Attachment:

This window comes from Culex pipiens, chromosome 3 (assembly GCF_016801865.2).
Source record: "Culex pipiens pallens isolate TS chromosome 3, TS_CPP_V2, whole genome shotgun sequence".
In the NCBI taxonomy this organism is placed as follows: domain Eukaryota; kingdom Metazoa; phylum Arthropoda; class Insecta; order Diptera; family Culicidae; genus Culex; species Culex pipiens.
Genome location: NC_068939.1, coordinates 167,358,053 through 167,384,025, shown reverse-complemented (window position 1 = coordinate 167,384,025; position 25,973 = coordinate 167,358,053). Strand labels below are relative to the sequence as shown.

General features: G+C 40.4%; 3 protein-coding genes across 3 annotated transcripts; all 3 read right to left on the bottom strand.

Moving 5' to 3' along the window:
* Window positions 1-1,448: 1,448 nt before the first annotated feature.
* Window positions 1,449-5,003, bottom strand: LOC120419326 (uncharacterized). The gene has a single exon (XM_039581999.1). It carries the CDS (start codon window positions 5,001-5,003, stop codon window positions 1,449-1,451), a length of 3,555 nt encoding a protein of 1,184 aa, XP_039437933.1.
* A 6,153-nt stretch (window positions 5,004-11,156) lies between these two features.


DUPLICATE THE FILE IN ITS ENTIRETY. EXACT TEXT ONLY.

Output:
This window comes from Culex pipiens, chromosome 3 (assembly GCF_016801865.2).
Source record: "Culex pipiens pallens isolate TS chromosome 3, TS_CPP_V2, whole genome shotgun sequence".
In the NCBI taxonomy this organism is placed as follows: domain Eukaryota; kingdom Metazoa; phylum Arthropoda; class Insecta; order Diptera; family Culicidae; genus Culex; species Culex pipiens.
Genome location: NC_068939.1, coordinates 167,358,053 through 167,384,025, shown reverse-complemented (window position 1 = coordinate 167,384,025; position 25,973 = coordinate 167,358,053). Strand labels below are relative to the sequence as shown.

General features: G+C 40.4%; 3 protein-coding genes across 3 annotated transcripts; all 3 read right to left on the bottom strand.

Moving 5' to 3' along the window:
* Window positions 1-1,448: 1,448 nt before the first annotated feature.
* Window positions 1,449-5,003, bottom strand: LOC120419326 (uncharacterized). The gene has a single exon (XM_039581999.1). It carries the CDS (start codon window positions 5,001-5,003, stop codon window positions 1,449-1,451), a length of 3,555 nt encoding a protein of 1,184 aa, XP_039437933.1.
* A 6,153-nt stretch (window positions 5,004-11,156) lies between these two features.